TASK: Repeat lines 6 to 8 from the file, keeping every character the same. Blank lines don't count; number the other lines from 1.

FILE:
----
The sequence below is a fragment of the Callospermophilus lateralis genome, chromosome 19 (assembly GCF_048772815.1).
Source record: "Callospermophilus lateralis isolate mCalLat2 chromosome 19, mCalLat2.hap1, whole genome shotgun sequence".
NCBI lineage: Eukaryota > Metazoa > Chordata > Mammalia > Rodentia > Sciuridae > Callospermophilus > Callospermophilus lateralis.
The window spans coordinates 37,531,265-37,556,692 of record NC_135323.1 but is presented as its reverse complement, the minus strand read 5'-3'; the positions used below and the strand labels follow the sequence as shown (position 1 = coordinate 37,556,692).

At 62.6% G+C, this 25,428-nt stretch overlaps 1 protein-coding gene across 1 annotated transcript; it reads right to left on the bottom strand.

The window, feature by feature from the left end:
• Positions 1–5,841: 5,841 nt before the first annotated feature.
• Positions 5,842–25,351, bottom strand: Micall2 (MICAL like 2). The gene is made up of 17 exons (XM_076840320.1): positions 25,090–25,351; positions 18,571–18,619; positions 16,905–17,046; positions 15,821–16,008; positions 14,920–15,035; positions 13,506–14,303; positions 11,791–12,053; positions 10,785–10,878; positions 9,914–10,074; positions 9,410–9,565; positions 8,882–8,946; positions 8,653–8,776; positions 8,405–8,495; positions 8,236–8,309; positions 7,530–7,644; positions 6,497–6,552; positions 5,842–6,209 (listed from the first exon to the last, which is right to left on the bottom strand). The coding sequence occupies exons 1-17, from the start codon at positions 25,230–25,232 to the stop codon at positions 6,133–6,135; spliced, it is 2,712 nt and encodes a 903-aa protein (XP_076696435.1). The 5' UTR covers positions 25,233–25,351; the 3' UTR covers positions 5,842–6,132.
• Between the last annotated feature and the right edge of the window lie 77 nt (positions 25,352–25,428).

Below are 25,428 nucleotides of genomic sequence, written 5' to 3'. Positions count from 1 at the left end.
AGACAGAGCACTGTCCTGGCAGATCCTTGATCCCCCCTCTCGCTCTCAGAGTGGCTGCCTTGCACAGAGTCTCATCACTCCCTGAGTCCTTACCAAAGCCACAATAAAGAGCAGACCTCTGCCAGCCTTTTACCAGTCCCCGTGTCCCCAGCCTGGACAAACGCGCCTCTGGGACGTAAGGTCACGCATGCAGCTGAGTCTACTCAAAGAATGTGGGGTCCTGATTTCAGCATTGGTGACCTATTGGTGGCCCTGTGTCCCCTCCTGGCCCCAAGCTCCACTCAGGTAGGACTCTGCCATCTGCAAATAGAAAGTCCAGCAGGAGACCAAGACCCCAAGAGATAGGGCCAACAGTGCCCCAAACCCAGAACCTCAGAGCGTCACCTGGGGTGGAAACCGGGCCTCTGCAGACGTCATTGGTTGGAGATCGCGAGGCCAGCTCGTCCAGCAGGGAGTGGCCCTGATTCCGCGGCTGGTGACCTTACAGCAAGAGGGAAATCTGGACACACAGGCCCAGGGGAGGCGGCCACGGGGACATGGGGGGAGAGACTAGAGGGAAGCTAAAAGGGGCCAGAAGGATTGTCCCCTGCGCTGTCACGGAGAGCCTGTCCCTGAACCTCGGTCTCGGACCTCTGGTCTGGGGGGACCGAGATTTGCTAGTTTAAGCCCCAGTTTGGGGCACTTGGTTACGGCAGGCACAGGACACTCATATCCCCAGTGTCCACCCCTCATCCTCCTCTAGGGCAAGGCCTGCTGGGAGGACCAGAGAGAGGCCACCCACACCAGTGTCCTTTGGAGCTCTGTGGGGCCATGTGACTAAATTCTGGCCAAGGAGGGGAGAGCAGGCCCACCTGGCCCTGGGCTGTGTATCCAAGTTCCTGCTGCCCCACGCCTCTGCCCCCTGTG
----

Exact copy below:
The window, feature by feature from the left end:
• Positions 1–5,841: 5,841 nt before the first annotated feature.
• Positions 5,842–25,351, bottom strand: Micall2 (MICAL like 2). The gene is made up of 17 exons (XM_076840320.1): positions 25,090–25,351; positions 18,571–18,619; positions 16,905–17,046; positions 15,821–16,008; positions 14,920–15,035; positions 13,506–14,303; positions 11,791–12,053; positions 10,785–10,878; positions 9,914–10,074; positions 9,410–9,565; positions 8,882–8,946; positions 8,653–8,776; positions 8,405–8,495; positions 8,236–8,309; positions 7,530–7,644; positions 6,497–6,552; positions 5,842–6,209 (listed from the first exon to the last, which is right to left on the bottom strand). The coding sequence occupies exons 1-17, from the start codon at positions 25,230–25,232 to the stop codon at positions 6,133–6,135; spliced, it is 2,712 nt and encodes a 903-aa protein (XP_076696435.1). The 5' UTR covers positions 25,233–25,351; the 3' UTR covers positions 5,842–6,132.